Westchester County's alleged haunted street Buckout Road
The woodsy back road that connects the eastern part of White Plains NY to the western
part of neighboring Harrison within Westchester County has been the center of urban
legends, ghost stories, and bizarre history for decades.

Named after the Buckhout family, Buckout Road is not a Halloween attraction, it is a legit
street with an eerie history dating back to the Siwanoy tribe in the 1600's.  The history of
the road & the family it's named after include gruesome murders, Revolutionary War
battles,  a hanging, grave robbing, and Quakers that illegally helped free slaves resulting
in the largest Black population in New York.
After 20 years of exploring the
area, conducting research,  
interviewing local residents,
historians, and descendants of the
Buckhout family, and being
interviewed by numerous
publications, I wrote a book.

My non fiction book
Buckout Road
is available for $9.14.
Click to order as a
170 page paperback

Order as an E-Book
for Kindle from Amazon


E-Book for Nook from
Barnes & Noble

For more on the book
Enter starting street address:

City, State or Zipcode:
The area was visited for decades
by the infamous Leatherman and
the area was home to various
luminaries including actor John
Barrymore and pro wrestling
pioneer William Muldoon.  

Stories of three executed witches,
a clan of cannibal albinos, the
residence of serial killer Albert
Fish, and various ghost sightings
among other urban legends have
circulated the area for generations.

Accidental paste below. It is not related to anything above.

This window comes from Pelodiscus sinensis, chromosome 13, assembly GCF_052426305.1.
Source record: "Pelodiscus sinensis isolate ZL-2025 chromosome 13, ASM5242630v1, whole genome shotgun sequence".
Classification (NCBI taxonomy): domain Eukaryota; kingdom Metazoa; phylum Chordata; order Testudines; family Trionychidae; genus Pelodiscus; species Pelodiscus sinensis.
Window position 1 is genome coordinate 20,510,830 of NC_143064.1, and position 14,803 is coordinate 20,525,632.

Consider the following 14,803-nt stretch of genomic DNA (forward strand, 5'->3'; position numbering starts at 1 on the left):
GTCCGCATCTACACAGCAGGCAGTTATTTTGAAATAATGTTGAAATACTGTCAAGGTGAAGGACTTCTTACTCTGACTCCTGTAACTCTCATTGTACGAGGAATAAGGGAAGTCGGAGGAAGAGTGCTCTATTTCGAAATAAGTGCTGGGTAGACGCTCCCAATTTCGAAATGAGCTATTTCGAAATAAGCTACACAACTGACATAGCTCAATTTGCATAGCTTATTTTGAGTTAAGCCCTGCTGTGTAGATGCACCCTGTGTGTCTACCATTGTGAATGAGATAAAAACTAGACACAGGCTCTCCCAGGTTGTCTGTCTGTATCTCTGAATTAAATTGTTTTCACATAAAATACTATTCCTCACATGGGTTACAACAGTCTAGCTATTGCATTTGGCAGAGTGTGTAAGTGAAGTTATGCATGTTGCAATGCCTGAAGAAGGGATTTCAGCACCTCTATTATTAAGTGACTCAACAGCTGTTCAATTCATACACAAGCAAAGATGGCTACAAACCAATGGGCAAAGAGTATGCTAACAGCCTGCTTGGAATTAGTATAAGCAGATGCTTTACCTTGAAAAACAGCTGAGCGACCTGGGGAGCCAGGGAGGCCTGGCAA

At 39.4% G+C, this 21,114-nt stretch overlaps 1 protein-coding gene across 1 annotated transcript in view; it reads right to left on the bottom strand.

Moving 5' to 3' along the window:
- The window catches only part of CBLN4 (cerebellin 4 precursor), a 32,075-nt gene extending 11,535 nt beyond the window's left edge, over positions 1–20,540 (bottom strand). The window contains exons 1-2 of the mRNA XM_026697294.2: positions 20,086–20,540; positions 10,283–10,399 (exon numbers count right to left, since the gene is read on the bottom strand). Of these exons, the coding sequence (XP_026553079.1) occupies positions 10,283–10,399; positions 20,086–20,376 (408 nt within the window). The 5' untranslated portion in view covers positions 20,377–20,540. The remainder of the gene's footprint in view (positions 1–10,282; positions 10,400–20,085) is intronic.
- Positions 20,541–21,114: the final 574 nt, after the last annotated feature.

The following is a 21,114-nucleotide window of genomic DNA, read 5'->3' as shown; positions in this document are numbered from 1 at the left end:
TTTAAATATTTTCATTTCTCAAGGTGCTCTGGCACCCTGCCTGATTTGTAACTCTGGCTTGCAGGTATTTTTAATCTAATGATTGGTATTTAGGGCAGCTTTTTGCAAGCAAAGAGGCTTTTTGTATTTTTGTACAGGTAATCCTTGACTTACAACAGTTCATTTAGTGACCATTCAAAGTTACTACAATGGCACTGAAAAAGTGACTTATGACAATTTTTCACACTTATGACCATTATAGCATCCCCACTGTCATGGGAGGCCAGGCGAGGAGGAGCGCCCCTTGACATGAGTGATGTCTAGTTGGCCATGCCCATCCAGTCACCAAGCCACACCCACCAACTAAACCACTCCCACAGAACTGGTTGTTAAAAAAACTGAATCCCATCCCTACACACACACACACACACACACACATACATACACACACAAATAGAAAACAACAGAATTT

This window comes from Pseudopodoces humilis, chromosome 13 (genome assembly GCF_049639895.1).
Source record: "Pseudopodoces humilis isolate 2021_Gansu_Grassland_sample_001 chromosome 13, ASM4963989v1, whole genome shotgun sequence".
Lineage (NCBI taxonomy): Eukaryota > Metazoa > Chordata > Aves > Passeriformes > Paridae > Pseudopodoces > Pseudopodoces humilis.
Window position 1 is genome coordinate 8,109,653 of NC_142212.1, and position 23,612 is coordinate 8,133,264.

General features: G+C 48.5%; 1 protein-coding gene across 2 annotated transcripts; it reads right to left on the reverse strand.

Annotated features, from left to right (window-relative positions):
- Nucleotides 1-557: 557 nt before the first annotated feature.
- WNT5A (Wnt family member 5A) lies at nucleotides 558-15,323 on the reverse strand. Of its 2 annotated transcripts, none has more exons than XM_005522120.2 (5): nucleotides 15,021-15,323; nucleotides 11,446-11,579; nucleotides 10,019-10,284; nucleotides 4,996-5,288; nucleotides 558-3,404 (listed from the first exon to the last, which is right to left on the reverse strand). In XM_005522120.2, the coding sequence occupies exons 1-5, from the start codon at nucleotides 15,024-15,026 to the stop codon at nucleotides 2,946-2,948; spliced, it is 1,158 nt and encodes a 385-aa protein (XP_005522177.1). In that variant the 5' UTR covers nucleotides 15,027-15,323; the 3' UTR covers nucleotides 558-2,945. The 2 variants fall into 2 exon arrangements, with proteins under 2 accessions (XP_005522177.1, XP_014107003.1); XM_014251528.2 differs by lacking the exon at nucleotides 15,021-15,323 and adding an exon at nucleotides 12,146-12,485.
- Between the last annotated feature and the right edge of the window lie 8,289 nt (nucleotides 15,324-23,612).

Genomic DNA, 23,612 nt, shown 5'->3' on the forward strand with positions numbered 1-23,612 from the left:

Use the navigation menu on the left to discover more about Buckout Road.
"I know who found the farmer dead, laid out
in a cross shape in front of the front porch,
eyes open, gone. I used to feel something
looking at me from the window that was on
the third floor of the house, facing west,
which I could see from my bathroom
window, a dark hole of terror,  I went in the
house, cluttered with junk and went into the
Buckhout mansion at 13, scared, Love Lane,
the slaughter houses, the church that was
trashed, saw a car off the road once, and the
best is probably when I was maybe 13 or 14,
walking past the small graveyard, jumped up
on the wall, and saw in horror (at 14) the
empty freshly dug pit that contained Mary
Foster's coffin, stolen, with two shovels left
behind. She had a stone up there, and they
were all knocked over"  - Rick

Have a Buckout Road story? Share it HERE
Visitors of Buckout Road including
current & former residents often
share their stories via this website:
2017 - - Eric Pleska - the first site for all things Buckout Road created in 2001
coming soon
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